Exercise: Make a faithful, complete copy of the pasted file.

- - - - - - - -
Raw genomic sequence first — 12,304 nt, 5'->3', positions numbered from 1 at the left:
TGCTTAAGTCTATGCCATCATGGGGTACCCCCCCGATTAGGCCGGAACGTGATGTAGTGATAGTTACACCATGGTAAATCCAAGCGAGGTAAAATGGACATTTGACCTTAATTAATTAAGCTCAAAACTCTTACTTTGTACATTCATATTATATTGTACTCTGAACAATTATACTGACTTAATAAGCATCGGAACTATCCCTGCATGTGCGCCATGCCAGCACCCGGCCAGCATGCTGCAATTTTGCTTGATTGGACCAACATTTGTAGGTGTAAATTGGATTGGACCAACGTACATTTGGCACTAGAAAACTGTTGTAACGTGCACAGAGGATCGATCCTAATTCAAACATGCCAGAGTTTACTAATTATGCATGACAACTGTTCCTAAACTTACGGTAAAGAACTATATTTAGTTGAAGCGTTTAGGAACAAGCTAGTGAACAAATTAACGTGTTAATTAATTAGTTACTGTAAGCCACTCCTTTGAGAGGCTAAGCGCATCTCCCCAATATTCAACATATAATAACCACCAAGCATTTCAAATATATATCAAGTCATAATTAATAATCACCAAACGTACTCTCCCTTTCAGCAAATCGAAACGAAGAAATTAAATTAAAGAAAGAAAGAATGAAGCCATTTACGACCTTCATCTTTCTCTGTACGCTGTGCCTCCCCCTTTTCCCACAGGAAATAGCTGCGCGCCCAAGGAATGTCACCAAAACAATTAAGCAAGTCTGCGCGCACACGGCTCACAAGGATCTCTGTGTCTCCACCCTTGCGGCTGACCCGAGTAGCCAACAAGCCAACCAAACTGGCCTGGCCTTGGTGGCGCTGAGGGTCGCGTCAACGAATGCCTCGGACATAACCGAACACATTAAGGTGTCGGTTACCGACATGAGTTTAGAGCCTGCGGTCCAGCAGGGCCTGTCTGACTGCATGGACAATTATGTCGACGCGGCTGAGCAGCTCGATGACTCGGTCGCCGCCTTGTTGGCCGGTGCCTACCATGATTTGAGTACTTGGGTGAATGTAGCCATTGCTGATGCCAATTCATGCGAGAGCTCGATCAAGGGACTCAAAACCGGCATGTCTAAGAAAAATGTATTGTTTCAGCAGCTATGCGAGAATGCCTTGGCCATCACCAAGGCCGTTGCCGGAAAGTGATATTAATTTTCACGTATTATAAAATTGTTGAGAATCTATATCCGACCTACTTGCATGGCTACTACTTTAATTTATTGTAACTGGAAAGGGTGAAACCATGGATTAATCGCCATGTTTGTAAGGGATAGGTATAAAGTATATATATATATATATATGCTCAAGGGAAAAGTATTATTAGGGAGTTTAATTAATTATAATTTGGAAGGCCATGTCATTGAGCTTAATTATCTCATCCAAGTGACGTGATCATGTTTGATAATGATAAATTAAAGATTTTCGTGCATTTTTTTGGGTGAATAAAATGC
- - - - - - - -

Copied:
Raw genomic sequence first — 12,304 nt, 5'->3', positions numbered from 1 at the left:
TGCTTAAGTCTATGCCATCATGGGGTACCCCCCCGATTAGGCCGGAACGTGATGTAGTGATAGTTACACCATGGTAAATCCAAGCGAGGTAAAATGGACATTTGACCTTAATTAATTAAGCTCAAAACTCTTACTTTGTACATTCATATTATATTGTACTCTGAACAATTATACTGACTTAATAAGCATCGGAACTATCCCTGCATGTGCGCCATGCCAGCACCCGGCCAGCATGCTGCAATTTTGCTTGATTGGACCAACATTTGTAGGTGTAAATTGGATTGGACCAACGTACATTTGGCACTAGAAAACTGTTGTAACGTGCACAGAGGATCGATCCTAATTCAAACATGCCAGAGTTTACTAATTATGCATGACAACTGTTCCTAAACTTACGGTAAAGAACTATATTTAGTTGAAGCGTTTAGGAACAAGCTAGTGAACAAATTAACGTGTTAATTAATTAGTTACTGTAAGCCACTCCTTTGAGAGGCTAAGCGCATCTCCCCAATATTCAACATATAATAACCACCAAGCATTTCAAATATATATCAAGTCATAATTAATAATCACCAAACGTACTCTCCCTTTCAGCAAATCGAAACGAAGAAATTAAATTAAAGAAAGAAAGAATGAAGCCATTTACGACCTTCATCTTTCTCTGTACGCTGTGCCTCCCCCTTTTCCCACAGGAAATAGCTGCGCGCCCAAGGAATGTCACCAAAACAATTAAGCAAGTCTGCGCGCACACGGCTCACAAGGATCTCTGTGTCTCCACCCTTGCGGCTGACCCGAGTAGCCAACAAGCCAACCAAACTGGCCTGGCCTTGGTGGCGCTGAGGGTCGCGTCAACGAATGCCTCGGACATAACCGAACACATTAAGGTGTCGGTTACCGACATGAGTTTAGAGCCTGCGGTCCAGCAGGGCCTGTCTGACTGCATGGACAATTATGTCGACGCGGCTGAGCAGCTCGATGACTCGGTCGCCGCCTTGTTGGCCGGTGCCTACCATGATTTGAGTACTTGGGTGAATGTAGCCATTGCTGATGCCAATTCATGCGAGAGCTCGATCAAGGGACTCAAAACCGGCATGTCTAAGAAAAATGTATTGTTTCAGCAGCTATGCGAGAATGCCTTGGCCATCACCAAGGCCGTTGCCGGAAAGTGATATTAATTTTCACGTATTATAAAATTGTTGAGAATCTATATCCGACCTACTTGCATGGCTACTACTTTAATTTATTGTAACTGGAAAGGGTGAAACCATGGATTAATCGCCATGTTTGTAAGGGATAGGTATAAAGTATATATATATATATATATGCTCAAGGGAAAAGTATTATTAGGGAGTTTAATTAATTATAATTTGGAAGGCCATGTCATTGAGCTTAATTATCTCATCCAAGTGACGTGATCATGTTTGATAATGATAAATTAAAGATTTTCGTGCATTTTTTTGGGTGAATAAAATGC